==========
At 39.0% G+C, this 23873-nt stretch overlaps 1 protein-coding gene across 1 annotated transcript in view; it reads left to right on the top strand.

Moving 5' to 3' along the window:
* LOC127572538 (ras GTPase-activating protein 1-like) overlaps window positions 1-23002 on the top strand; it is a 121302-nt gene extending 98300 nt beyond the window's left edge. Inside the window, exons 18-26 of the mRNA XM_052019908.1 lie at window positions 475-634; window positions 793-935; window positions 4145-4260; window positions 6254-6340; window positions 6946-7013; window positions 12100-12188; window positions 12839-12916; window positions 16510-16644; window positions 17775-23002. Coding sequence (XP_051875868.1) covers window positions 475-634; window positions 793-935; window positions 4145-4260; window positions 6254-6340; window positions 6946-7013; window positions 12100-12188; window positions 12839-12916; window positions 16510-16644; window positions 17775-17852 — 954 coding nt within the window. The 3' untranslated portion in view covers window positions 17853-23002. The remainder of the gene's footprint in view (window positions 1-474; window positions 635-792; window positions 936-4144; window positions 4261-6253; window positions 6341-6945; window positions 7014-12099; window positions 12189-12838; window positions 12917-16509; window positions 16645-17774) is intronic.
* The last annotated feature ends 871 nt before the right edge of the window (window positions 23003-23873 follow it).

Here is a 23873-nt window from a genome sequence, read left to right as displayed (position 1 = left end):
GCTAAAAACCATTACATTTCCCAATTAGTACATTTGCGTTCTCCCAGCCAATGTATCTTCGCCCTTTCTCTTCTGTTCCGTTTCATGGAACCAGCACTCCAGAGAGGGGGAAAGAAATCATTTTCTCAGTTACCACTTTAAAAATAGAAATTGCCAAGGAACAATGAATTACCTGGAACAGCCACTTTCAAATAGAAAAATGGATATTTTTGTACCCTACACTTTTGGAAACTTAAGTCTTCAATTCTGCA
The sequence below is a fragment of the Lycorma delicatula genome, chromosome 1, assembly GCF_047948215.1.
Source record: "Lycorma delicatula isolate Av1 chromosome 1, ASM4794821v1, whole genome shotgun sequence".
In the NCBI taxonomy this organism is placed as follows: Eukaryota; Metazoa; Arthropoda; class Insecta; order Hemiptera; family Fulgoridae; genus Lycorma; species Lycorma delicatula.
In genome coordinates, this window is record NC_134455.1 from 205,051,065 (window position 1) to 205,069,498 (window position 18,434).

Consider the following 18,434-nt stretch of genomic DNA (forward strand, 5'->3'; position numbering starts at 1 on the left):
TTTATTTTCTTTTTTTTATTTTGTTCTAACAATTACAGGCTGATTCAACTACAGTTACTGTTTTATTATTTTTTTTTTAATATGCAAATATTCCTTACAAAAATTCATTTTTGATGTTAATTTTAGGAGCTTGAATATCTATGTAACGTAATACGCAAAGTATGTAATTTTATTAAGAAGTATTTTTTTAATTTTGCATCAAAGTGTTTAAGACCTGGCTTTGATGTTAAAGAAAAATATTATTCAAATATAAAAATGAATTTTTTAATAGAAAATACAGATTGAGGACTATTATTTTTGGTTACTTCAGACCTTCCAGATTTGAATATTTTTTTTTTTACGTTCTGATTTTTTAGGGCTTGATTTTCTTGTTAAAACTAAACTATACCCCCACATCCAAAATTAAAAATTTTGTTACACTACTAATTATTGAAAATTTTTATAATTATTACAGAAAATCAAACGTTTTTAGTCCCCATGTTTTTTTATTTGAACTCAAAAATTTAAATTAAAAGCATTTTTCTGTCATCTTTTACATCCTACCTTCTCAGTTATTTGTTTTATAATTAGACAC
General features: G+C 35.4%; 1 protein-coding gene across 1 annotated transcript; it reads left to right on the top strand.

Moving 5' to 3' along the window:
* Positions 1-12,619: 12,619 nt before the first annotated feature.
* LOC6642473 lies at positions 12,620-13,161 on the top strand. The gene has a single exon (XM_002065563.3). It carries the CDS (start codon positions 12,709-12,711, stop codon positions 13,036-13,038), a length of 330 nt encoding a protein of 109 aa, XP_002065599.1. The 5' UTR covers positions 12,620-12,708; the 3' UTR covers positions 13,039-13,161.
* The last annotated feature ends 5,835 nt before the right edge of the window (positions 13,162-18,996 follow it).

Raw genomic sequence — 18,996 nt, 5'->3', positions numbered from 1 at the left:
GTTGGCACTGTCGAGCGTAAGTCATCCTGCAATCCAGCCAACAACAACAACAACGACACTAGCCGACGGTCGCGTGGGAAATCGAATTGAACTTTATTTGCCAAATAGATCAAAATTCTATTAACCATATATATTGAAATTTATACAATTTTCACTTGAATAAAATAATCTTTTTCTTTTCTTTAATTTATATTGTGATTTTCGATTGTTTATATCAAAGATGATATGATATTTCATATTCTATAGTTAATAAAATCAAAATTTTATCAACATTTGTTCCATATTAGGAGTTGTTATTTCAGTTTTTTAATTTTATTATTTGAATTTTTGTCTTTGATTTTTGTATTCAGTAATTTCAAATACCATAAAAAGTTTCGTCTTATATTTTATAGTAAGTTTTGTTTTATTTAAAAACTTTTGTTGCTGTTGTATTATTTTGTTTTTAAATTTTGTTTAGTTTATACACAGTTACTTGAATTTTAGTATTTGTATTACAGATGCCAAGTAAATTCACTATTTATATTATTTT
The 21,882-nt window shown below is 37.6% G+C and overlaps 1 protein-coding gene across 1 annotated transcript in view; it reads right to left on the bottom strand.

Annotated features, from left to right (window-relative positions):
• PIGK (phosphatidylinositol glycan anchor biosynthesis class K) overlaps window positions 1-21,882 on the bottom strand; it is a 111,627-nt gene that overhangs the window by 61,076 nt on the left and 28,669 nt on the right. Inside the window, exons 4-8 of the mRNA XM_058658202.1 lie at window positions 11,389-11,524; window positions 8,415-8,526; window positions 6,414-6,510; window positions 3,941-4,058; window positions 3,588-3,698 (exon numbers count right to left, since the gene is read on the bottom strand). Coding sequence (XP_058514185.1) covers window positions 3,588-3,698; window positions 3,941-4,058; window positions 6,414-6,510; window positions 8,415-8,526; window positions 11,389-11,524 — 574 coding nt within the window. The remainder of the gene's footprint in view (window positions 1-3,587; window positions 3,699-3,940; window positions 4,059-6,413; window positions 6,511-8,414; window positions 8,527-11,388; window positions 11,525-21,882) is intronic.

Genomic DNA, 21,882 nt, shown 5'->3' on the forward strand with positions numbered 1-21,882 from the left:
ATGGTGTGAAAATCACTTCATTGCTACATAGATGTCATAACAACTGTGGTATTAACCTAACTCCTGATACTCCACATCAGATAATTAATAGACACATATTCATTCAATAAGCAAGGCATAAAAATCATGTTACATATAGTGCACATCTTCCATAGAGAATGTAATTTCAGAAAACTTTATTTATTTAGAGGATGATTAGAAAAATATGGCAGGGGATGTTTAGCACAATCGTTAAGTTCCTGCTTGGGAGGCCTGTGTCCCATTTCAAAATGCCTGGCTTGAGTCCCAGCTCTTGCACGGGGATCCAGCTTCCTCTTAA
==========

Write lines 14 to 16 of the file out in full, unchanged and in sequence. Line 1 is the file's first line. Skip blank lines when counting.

Moving 5' to 3' along the window:
* Positions 1-12,619: 12,619 nt before the first annotated feature.
* LOC6642473 lies at positions 12,620-13,161 on the top strand. The gene has a single exon (XM_002065563.3). It carries the CDS (start codon positions 12,709-12,711, stop codon positions 13,036-13,038), a length of 330 nt encoding a protein of 109 aa, XP_002065599.1. The 5' UTR covers positions 12,620-12,708; the 3' UTR covers positions 13,039-13,161.